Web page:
Yes, those soft and yummy delights pose a major choking hazard to your child too. This is because soft foods like this can easily get lodged into your child’s throat, thereby constricting his ability to breathe. For this reason, marshmallows should be kept as far away as possible from small children.
There’s no reason to give solid puffs of sugar to your child to eat anyway – kids need nutritious foods as they grow up and that’s something that marshmallows totally fail to deliver. The thing with marshmallows is that these tend to melt when held in the mouth. In case your child inhales it, or has a mouth so full of marshmallows that they melt into his lung, things can turn fatal and there isn’t much you will be able to do.
Why so? Because there is no way to get that sticky mess out of your child’s lungs irrespective of whether he suffocates on it immediately or not. I’m sure this is not something you wish to deal with as a parent, which is why it is best for you to refrain from giving marshmallows to your child. Children at times play this game called, ‘Chubby Bunny,’ in which kids stuff as many marshmallows as possible into their mouths while saying ‘Chubby Bunny’.
Children are not allowed to swallow the marshmallows and the game ends when they can’t stuff anymore into their mouth without gagging or saying Chubby Bunny. This game is very dangerous and can prove fatal for your child because the marshmallows tend to melt in the mouth. The melted marshmallow then seeps down the throat covering the airway and if sealed, there is no way it can be extracted.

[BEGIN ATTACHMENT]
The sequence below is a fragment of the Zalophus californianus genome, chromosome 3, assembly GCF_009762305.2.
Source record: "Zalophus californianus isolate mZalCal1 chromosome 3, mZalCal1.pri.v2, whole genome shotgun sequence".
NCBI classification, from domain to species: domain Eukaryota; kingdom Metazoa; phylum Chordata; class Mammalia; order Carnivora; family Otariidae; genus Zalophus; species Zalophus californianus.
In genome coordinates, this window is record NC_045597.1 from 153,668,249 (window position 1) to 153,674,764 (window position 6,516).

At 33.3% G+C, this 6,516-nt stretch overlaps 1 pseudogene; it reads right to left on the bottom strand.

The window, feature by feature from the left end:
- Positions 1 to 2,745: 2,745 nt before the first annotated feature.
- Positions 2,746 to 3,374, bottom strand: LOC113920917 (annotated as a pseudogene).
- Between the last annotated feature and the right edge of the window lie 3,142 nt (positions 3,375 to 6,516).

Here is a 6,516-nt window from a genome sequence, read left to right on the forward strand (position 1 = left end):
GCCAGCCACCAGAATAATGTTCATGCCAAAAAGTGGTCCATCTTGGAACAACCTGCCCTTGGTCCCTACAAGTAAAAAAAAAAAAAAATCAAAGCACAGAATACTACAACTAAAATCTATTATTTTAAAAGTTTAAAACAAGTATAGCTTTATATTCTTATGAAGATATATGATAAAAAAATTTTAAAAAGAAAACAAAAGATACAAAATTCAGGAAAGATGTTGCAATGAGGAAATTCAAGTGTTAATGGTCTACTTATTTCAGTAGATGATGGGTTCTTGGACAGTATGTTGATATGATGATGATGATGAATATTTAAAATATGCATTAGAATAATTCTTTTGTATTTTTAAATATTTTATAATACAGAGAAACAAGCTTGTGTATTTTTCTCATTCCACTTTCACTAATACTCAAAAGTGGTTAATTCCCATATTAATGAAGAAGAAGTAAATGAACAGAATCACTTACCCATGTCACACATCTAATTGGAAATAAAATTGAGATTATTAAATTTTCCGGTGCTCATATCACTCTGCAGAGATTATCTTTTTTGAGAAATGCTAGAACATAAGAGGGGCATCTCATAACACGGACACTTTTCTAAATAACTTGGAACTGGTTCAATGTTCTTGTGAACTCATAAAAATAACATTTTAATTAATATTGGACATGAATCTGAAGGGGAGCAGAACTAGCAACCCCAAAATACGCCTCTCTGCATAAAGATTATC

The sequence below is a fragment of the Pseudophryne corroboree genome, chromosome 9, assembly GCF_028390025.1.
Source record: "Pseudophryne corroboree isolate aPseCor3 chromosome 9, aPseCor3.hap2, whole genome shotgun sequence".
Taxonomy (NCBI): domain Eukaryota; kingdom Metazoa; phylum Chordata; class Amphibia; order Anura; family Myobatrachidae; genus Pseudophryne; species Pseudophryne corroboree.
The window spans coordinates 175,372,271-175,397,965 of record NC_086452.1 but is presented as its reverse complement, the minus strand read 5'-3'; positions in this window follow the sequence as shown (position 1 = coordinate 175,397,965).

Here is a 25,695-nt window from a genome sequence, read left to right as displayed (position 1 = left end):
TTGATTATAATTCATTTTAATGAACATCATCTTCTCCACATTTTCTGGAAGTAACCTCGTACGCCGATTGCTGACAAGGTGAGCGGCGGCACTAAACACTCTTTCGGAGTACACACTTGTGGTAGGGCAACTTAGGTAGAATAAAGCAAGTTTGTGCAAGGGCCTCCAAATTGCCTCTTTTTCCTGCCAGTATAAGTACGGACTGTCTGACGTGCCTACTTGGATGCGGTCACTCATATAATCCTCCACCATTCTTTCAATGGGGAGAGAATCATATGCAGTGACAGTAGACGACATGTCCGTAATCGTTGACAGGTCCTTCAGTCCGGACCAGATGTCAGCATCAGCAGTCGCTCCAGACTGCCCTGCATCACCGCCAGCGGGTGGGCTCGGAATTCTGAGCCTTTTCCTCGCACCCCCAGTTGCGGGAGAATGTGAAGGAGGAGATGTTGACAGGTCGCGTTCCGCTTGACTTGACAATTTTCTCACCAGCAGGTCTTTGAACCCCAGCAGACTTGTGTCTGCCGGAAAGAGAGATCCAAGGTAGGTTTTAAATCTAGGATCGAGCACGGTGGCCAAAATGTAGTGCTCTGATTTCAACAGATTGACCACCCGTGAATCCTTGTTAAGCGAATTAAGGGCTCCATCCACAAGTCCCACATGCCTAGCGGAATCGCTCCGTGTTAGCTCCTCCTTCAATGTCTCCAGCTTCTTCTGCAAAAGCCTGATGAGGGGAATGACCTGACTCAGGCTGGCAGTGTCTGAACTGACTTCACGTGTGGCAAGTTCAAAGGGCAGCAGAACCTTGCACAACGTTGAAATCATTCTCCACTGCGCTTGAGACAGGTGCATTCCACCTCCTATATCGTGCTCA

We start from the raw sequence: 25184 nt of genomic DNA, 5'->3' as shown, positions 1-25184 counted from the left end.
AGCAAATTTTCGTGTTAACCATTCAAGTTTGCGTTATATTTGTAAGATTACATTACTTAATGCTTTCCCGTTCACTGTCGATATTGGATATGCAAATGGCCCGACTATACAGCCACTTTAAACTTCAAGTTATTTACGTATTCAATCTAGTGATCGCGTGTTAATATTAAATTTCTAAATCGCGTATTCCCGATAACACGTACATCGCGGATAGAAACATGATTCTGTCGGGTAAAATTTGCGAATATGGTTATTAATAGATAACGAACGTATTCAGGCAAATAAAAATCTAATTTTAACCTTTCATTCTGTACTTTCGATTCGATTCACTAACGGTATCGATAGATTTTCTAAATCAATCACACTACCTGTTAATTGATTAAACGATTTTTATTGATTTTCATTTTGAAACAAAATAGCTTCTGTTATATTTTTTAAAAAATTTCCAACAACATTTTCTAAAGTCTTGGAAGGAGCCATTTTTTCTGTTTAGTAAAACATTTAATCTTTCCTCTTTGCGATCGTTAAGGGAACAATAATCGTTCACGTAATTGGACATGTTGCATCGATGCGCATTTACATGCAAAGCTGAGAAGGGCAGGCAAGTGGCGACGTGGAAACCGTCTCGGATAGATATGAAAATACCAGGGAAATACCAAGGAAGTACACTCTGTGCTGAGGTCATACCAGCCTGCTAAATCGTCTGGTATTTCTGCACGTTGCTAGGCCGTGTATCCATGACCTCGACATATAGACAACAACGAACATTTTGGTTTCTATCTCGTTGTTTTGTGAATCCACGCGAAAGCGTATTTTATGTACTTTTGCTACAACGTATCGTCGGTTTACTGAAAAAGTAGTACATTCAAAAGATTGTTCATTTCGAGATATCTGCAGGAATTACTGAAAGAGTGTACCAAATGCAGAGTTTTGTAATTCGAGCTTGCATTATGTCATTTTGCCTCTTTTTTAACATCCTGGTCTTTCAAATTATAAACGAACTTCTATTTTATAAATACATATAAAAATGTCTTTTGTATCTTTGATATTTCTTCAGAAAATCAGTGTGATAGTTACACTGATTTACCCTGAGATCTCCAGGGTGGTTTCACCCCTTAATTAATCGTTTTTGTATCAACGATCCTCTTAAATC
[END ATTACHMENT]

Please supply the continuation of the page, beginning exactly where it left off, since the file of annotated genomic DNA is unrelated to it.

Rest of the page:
1 Popcorn Can Turn Into a Deadly Snack
Nutritionally speaking, popcorn happens to be a healthy alternative to regular potato chips, cookies and other fried or sugary snack. However, for children younger than 5, it can be equally harmful as these pose a serious choking hazard. The problem is the irregular shape and fluffy consistency of popcorn. To make matters worse, your child can easily inhale them without chewing and the pointed and rounded irregular surfaces can get wedged in his throat.
As has already been mentioned, even heavier, odd-shaped foods like snack crackers, pretzels and raisins pose a serious choking hazard to children. Popcorn presents another rather treacherous hazard, be it small flakes or whole pieces as big as corn kernels, popcorn can travel down the airway and get settled in the lungs. Once settled, these pieces can trigger several respiratory infections including pneumonia.
It’s for reasons such as these that it’s best for you to keep things like chips, pretzels and popcorns away from your child. The risk posed by these food items is too great to be ignored.
Popcorns can plug your child’s airway
That’s right, popcorn can easily plug your child’s airway due to their irregular shape and make it impossible for him to breathe. You shouldn’t serve popcorn to children under 5 as they may inhale the popcorn and choke. There’s nothing more important than your child’s safety so instead of giving him popcorn, serve something softer like crackers in milk or raisins in fruit juice. Last but not the least; do not let your child eat without supervision.